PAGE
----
Taking place in the late 19th-century wild west, Darkwatch is about a outlaw gunfighter cum vampire named Jericho Cross who’s recruited by a monster-hunting secret organization named— you guessed it—Darkwatch to fight against supernatural forces. Much like every FPS released at the time, Darkwatch was heavily inspired by Halo, but it’s uncommon mixture of western, horror and steampunk genres, as well as a mortality system, are enough to separate it from the clone crowd. It’s also unique in that, depending on what console you owned, you’d have a completely different multiplayer experience. Xbox came with competitive multiplayer for up to 16 players online, while the PS2 had 2 player co-op. The Xbox version was clearly the way to go but since those servers went down years and years ago, it seems like PS2 owners got the last laugh.


26. Gorogoa (2017) | Switch, PlayStation 4, Xbox One

The debate over whether or not video games should be considered art, has been going on since its inception, with many detractors dismissing the medium due to there being no example worthy of comparison with the great poets, filmmakers, novelists and poets. Furthermore, they argue a game, by its very definition, can’t be art because games are designed to be won. Which would then make it a virtual sport, if anything. If Gorogoa can’t end the debate, nothing can. Created using thousands of hand drawn illustrations, the game is a four panel puzzle game in which you drag, zoom in or out or overlay panels on top of each other to manipulate a piece of environment the panel depicts, in order to help guide a young boy through a war torn landscape that’s home to a giant monster. Through the course of the adventure, you will come to find out whether the monster is the cause of the destruction, if it’s trying to help rebuild and how the boy connects to everything. It’s an absolutely stunning work of art that should finally put an end to the discussion, once and for all.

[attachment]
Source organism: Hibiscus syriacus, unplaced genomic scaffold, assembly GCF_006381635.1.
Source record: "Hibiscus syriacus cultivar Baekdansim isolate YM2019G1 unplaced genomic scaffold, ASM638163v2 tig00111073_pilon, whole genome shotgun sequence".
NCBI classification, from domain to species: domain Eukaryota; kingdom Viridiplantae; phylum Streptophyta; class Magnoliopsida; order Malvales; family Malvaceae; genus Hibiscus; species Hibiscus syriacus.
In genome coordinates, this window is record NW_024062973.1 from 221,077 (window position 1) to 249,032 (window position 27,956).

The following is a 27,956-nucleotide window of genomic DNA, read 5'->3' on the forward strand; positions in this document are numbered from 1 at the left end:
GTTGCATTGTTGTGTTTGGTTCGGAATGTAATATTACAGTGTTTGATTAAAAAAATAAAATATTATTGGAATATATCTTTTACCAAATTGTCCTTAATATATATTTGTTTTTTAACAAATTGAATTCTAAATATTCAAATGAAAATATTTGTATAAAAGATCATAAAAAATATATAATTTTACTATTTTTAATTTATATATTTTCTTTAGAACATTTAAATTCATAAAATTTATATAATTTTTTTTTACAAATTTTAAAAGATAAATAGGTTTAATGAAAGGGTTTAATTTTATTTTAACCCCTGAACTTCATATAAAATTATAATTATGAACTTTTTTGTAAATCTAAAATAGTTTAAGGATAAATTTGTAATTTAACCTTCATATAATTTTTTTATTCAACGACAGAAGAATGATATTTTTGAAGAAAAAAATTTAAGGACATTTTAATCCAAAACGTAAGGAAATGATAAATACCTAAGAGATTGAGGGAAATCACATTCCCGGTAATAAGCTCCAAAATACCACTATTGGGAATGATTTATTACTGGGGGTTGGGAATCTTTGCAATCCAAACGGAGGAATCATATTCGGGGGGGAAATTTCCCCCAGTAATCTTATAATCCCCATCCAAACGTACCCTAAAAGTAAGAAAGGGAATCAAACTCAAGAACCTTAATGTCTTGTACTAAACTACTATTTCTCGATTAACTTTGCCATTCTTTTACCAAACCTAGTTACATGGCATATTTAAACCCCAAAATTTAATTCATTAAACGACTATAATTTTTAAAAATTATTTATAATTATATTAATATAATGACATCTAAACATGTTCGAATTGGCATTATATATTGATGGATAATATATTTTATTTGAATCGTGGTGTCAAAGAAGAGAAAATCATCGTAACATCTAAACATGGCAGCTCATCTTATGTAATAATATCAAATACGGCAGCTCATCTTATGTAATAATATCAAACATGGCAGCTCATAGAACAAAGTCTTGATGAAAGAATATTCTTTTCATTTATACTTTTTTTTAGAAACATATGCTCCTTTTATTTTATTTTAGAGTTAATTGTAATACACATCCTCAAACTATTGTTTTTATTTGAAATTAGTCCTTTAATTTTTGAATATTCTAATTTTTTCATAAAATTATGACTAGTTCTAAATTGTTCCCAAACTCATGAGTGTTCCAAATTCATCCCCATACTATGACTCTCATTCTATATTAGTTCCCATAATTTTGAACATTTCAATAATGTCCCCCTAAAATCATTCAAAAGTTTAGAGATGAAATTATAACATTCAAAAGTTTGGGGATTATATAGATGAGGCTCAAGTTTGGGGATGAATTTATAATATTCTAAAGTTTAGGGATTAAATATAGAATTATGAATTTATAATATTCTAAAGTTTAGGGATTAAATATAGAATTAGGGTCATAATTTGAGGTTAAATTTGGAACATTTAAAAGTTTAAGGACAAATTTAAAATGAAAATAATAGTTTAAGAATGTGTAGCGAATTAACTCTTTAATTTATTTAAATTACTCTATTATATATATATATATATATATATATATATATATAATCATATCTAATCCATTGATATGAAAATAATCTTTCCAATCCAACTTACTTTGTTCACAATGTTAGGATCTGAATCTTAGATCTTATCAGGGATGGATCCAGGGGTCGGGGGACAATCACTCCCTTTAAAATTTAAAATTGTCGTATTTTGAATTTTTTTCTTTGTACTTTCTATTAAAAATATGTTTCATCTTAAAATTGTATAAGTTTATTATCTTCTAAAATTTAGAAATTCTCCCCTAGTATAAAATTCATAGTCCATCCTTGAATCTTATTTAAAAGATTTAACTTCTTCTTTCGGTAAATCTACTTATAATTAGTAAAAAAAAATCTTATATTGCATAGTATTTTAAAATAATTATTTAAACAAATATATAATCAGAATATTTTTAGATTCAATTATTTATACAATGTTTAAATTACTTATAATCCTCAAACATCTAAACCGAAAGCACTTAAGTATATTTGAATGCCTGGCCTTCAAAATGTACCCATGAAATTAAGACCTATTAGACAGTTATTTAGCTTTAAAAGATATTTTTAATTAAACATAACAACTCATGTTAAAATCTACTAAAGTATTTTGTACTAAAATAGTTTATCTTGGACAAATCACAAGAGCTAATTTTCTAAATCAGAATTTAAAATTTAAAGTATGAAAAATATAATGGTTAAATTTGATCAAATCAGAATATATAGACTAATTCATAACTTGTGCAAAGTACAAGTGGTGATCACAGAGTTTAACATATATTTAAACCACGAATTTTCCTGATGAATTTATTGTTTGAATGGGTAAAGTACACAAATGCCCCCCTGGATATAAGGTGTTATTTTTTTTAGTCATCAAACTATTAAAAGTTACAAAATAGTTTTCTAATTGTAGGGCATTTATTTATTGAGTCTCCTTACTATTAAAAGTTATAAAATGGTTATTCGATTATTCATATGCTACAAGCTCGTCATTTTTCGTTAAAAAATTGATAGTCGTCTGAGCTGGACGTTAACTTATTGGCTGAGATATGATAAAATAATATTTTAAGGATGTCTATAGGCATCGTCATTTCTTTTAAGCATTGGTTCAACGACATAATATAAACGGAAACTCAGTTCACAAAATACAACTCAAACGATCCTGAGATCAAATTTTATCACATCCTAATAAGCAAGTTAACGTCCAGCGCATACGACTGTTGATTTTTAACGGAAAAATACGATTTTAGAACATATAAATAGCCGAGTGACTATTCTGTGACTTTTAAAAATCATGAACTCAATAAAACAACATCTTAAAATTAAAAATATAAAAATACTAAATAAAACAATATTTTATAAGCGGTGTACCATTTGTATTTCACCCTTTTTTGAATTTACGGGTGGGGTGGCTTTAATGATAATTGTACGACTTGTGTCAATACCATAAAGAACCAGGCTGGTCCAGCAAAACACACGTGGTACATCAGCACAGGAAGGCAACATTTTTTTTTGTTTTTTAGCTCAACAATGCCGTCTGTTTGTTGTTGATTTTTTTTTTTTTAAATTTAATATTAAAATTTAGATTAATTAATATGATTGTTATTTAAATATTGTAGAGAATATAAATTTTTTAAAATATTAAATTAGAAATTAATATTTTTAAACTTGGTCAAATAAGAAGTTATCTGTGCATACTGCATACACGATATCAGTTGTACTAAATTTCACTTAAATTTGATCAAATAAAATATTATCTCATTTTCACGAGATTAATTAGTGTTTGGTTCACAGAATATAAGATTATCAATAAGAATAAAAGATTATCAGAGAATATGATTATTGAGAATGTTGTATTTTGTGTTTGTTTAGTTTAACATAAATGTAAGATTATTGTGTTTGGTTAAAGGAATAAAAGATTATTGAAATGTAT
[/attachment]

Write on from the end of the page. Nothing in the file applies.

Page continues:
25. Klonoa 2: Lunatea’s Veil (2001) | PS2

Sequel to the equally underrated 1997’s Klonoa: Door to Phantomile, Klonoa 2: Lunatea’s Veil is a 2.5D (2D characters in a 3D-rendered environment) platformer about a koala cat looking thing-y named Klonoa who, along with his anthropomorphic friends, have found themselves on another adventure, this time to save the dream kingdom of Lunatea from the diabolical pirate queen Leorina. Admittedly, the premise is ridiculous but platformers aren’t known for their complex plots (how exactly does a plumber end up in the Mushroom Kingdom anyway?) The story is just a string to connect all the games pearls and when you have nothing but pearls, nobody notices the 2¢ string. With airtight gameplay, awesome visuals, and a great soundtrack, Klonoa 2 is far and away the best platformer on the PS2.


24. Gregory Horror Show (2003) | PS2